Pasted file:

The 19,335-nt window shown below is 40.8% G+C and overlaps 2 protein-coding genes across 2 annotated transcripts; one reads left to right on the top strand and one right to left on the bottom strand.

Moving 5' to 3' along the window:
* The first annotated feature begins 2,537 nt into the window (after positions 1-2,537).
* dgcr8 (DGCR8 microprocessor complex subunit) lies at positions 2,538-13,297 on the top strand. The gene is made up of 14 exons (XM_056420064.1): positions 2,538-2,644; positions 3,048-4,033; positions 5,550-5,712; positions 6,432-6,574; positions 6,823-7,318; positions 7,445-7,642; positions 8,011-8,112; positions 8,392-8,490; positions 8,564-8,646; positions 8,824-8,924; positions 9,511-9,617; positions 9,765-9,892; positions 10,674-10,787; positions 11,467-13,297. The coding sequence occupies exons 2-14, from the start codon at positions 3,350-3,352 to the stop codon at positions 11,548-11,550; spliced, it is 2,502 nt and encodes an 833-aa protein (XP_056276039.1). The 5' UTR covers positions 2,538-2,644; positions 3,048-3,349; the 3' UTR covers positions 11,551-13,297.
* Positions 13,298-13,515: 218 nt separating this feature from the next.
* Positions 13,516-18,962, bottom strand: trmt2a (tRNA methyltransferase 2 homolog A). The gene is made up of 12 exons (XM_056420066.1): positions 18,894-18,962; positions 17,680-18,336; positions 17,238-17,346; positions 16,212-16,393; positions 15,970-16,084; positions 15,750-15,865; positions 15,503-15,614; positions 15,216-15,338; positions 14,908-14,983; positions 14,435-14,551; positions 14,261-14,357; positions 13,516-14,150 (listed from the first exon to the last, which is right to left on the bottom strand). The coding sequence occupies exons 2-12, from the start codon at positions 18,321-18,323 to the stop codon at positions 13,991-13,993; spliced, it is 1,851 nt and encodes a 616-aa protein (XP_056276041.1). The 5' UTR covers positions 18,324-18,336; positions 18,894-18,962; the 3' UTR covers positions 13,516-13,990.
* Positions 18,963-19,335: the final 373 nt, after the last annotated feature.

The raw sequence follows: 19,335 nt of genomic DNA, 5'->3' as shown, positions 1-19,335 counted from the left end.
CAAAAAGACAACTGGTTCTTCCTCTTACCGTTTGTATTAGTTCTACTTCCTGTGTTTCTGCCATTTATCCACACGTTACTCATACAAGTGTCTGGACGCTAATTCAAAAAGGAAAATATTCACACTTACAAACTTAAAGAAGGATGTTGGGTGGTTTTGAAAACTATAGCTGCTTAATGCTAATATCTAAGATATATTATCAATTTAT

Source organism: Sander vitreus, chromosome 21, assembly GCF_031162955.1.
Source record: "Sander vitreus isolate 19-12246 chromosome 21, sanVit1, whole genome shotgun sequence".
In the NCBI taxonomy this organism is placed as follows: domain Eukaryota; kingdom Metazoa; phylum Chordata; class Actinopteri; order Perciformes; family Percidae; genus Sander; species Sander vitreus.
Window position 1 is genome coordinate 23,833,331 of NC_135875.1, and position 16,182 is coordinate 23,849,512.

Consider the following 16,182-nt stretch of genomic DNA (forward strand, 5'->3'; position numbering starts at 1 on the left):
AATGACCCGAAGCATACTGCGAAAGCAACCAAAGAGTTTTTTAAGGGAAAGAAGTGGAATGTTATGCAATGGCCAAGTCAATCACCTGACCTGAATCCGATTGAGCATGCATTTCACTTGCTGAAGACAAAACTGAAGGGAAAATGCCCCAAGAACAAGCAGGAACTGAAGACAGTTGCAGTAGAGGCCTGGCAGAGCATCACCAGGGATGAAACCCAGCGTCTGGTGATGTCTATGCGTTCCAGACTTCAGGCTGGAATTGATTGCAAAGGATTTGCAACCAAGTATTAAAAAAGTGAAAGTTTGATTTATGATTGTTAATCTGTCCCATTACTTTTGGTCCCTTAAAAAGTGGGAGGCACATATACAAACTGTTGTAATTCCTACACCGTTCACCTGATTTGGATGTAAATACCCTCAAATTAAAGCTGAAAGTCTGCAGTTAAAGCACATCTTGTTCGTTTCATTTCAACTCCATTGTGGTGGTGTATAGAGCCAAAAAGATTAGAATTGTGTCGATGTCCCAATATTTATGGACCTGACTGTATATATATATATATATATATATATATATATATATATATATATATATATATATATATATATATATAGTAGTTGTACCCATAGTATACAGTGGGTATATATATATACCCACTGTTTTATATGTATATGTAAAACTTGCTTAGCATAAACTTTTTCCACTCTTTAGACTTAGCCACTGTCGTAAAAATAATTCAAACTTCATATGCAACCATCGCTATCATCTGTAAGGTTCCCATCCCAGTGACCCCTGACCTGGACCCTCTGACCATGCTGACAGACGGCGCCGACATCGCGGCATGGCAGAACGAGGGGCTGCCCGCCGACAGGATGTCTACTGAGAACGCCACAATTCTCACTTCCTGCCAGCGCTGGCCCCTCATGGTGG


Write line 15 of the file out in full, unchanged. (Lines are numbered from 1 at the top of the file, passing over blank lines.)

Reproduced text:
AATGACCCGAAGCATACTGCGAAAGCAACCAAAGAGTTTTTTAAGGGAAAGAAGTGGAATGTTATGCAATGGCCAAGTCAATCACCTGACCTGAATCCGATTGAGCATGCATTTCACTTGCTGAAGACAAAACTGAAGGGAAAATGCCCCAAGAACAAGCAGGAACTGAAGACAGTTGCAGTAGAGGCCTGGCAGAGCATCACCAGGGATGAAACCCAGCGTCTGGTGATGTCTATGCGTTCCAGACTTCAGGCTGGAATTGATTGCAAAGGATTTGCAACCAAGTATTAAAAAAGTGAAAGTTTGATTTATGATTGTTAATCTGTCCCATTACTTTTGGTCCCTTAAAAAGTGGGAGGCACATATACAAACTGTTGTAATTCCTACACCGTTCACCTGATTTGGATGTAAATACCCTCAAATTAAAGCTGAAAGTCTGCAGTTAAAGCACATCTTGTTCGTTTCATTTCAACTCCATTGTGGTGGTGTATAGAGCCAAAAAGATTAGAATTGTGTCGATGTCCCAATATTTATGGACCTGACTGTATATATATATATATATATATATATATATATATATATATATATATATATATATATATATATATATAGTAGTTGTACCCATAGTATACAGTGGGTATATATATATACCCACTGTTTTATATGTATATGTAAAACTTGCTTAGCATAAACTTTTTCCACTCTTTAGACTTAGCCACTGTCGTAAAAATAATTCAAACTTCATATGCAACCATCGCTATCATCTGTAAGGTTCCCATCCCAGTGACCCCTGACCTGGACCCTCTGACCATGCTGACAGACGGCGCCGACATCGCGGCATGGCAGAACGAGGGGCTGCCCGCCGACAGGATGTCTACTGAGAACGCCACAATTCTCACTTCCTGCCAGCGCTGGCCCCTCATGGTGG